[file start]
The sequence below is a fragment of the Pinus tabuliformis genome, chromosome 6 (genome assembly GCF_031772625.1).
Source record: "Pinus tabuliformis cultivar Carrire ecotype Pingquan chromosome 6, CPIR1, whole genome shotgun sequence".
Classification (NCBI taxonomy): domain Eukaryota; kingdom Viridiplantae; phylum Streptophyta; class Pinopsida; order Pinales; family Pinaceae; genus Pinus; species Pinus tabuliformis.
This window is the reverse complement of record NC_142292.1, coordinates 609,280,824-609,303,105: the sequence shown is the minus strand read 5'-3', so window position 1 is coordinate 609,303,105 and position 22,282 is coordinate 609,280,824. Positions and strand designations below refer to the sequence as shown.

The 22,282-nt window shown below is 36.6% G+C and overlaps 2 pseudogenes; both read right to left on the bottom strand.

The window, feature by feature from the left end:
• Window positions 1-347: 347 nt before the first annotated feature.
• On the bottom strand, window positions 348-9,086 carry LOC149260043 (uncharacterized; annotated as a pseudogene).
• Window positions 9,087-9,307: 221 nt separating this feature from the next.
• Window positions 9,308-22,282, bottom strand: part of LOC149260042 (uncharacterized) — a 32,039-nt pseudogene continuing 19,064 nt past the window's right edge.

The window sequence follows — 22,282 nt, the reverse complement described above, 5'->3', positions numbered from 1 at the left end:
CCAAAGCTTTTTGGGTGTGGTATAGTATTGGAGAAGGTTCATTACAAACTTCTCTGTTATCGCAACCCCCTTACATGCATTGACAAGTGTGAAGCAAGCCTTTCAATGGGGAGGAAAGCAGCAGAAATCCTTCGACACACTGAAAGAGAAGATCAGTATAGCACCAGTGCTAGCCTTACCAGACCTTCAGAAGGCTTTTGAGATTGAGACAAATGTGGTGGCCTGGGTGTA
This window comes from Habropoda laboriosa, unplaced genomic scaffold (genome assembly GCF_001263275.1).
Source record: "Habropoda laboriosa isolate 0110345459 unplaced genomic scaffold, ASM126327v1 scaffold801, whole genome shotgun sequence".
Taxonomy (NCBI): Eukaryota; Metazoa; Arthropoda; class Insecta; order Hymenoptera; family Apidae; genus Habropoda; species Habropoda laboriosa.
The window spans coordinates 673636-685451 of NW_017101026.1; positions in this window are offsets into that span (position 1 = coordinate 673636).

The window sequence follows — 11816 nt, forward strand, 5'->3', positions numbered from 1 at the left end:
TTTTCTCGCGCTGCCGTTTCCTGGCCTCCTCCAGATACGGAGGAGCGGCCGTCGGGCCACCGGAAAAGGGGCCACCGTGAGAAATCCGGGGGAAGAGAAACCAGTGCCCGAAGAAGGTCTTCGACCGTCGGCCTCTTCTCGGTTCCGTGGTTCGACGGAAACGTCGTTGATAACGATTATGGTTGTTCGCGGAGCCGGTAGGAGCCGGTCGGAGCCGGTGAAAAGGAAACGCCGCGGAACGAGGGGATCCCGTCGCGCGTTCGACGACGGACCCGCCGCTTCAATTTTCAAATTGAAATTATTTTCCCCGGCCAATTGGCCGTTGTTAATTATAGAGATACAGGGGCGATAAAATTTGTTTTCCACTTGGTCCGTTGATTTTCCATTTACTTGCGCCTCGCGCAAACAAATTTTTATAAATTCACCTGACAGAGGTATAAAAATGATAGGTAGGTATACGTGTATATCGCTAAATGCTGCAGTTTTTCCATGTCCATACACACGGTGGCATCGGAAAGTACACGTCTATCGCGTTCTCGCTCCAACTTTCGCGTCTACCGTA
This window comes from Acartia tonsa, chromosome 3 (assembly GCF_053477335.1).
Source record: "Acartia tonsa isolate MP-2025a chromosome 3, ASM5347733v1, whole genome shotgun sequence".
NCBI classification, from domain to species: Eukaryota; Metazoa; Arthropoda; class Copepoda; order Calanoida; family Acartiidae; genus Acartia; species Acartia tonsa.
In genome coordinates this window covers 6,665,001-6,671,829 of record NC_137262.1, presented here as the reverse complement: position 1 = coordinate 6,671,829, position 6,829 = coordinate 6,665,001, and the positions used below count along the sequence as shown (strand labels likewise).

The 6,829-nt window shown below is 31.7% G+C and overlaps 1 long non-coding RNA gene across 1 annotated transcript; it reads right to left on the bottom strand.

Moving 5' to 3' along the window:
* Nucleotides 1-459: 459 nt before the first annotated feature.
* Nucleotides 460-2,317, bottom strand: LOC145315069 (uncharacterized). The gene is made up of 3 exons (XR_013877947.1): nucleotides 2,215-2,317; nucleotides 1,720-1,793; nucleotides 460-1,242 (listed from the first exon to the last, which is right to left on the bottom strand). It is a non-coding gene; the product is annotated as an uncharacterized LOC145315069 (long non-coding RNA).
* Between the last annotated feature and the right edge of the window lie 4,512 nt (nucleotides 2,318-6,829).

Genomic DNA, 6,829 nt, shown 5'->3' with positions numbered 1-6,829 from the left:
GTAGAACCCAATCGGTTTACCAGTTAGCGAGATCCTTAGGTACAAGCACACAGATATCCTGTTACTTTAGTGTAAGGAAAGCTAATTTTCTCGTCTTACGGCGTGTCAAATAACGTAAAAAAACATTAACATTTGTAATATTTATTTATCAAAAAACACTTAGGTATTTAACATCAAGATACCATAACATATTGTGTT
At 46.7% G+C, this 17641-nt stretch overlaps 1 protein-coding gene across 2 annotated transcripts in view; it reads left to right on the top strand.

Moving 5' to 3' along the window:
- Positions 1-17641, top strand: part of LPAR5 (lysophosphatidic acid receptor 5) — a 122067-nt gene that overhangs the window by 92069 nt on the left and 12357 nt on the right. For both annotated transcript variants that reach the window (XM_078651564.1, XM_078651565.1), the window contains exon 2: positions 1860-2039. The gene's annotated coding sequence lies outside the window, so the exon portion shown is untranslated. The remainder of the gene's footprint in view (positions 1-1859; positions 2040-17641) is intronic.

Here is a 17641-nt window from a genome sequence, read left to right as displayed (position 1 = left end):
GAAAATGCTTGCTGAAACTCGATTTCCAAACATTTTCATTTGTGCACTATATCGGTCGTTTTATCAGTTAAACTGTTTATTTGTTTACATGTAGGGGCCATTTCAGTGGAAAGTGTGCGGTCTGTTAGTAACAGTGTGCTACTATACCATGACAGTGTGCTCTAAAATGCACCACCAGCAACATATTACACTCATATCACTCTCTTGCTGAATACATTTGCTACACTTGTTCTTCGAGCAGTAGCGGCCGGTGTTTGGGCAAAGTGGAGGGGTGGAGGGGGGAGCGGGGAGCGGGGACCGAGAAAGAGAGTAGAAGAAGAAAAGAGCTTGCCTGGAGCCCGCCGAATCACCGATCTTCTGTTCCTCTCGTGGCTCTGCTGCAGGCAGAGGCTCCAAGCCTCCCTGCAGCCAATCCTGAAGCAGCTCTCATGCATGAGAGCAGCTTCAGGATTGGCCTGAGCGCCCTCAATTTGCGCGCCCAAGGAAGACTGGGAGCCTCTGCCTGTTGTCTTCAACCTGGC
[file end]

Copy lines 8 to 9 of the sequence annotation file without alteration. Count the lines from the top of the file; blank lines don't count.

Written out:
• On the bottom strand, window positions 348-9,086 carry LOC149260043 (uncharacterized; annotated as a pseudogene).
• Window positions 9,087-9,307: 221 nt separating this feature from the next.